I guess you forgot that part.

    And the part about how these apps weren't "malware", irrespective of whether they were doing something previously allowable without explicit user permission.

    So it's not at all accurate to say that it's "happening on the App Store too".

  • Re:Except (Score:5, Insightful)

    by PNutts ( 199112 ) on Saturday April 14, 2012 @04:39PM (#39688029)

    >complaints about malware aren't one of them
    So the ones that raid your contacts and send the information to persons unknown are fine?

    No, but who could have imaged the apps below would harvest your contacts! It's almost like they were built specifically to share information.

    Twitter for iOS

  • by Microlith ( 54737 ) on Saturday April 14, 2012 @04:39PM (#39688031)

    That's meaningless for the problem at hand, which is that Google's own store is being used as a vector for malware. Google pressing a bit harder on app developers to prevent their store being a hazardous place would have no impact on the openness of the platform.

  • Re:Except (Score:2, Insightful)

    by Anonymous Coward on Saturday April 14, 2012 @04:50PM (#39688141)

    I think that anyone with self respecting brain capacity would realize that picking the small handful of issues Apple has had with their vetting model cannot be compared to the thousands of apps that compromise Google's model.

  • by Jens Egon ( 947467 ) on Saturday April 14, 2012 @05:10PM (#39688303)

    Yes, there's a significant problem here.

    The problem is that Google does NOT like free apps. Google make their money from advertizing, and on Google Play they're actively hiding whether are apps paid for by advertizing. This means that FOSS is having a hard time there. And cheap rip-offs of various kinds are having a field day. Once a thriving community of rip-off artists have been gathered bad things(tm) happen (even more).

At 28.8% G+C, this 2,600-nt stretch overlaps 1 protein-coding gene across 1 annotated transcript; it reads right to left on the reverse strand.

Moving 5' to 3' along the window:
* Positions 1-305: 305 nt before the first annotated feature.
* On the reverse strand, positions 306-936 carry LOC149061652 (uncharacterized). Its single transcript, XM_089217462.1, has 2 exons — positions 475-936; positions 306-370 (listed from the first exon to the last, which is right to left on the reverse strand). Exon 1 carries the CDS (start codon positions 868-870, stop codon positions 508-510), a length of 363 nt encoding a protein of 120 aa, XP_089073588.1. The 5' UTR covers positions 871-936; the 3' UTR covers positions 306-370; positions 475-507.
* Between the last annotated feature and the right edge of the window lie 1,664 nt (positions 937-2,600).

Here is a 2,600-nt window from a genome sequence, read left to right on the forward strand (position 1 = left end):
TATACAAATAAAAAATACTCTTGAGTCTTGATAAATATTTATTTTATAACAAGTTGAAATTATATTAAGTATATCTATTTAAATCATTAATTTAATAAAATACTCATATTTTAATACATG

By the way. Congratulations, the professional anti-Google scaremongers found a semi-reasonable point to criticize. Well done.

    And just enough off-center from the real problems not to bother your Corporate Overlords, nice.

  • Re:Except (Score:5, Insightful)

    by BasilBrush ( 643681 ) on Saturday April 14, 2012 @05:11PM (#39688307)

    You finding an example of malware doesn't disprove the assertion that people are complaining about malware on the iOS App Store. Just as finding one criminal in the country's safest town wouldn't mean people are complaining about crime there.

    iOS App Store has a minuscule amount of malware compared to it's size. There's orders of magnitude more malware on the Android stores.

  • Re:Except (Score:2, Insightful)

    by Cute Fuzzy Bunny ( 2234232 ) on Saturday April 14, 2012 @05:59PM (#39688717)

    I too enjoy the random use of immediately made up statistics laid out in terms like 'miniscule' and 'orders of magnitude'. Most of the apps I've downloaded from the app store and from play/market reported all sorts of things they didnt need to know about or report back to some mothership who-knows-where. I've never loaded a malicious app that caused me harm or did something that required repair...from either.

    Yet there are plenty of stories about malware and the ability to enact it on both platforms, in all kinds. To say otherwise is simply laying on the blinders because otherwise you'll wonder why you paid so much.

  • Re:Permissions (Score:4, Insightful)

    by Electricity Likes Me ( 1098643 ) on Saturday April 14, 2012 @11:36PM (#39690619)

    Actually the real problem is you can't hit "no" and continue with the installation.

    Knowing what an app wants to do is one thing, but it doesn't tell me whether it's actually malicious. Getting an intelligent list of what it tried to do would help. Being able to tell my tablet to disallow or just lie about certain things would help more though - i.e. prevent access to contacts data, or, better, pretend I don't have any contacts data.

"There is no distinctly American criminal class except Congress." -- Mark Twain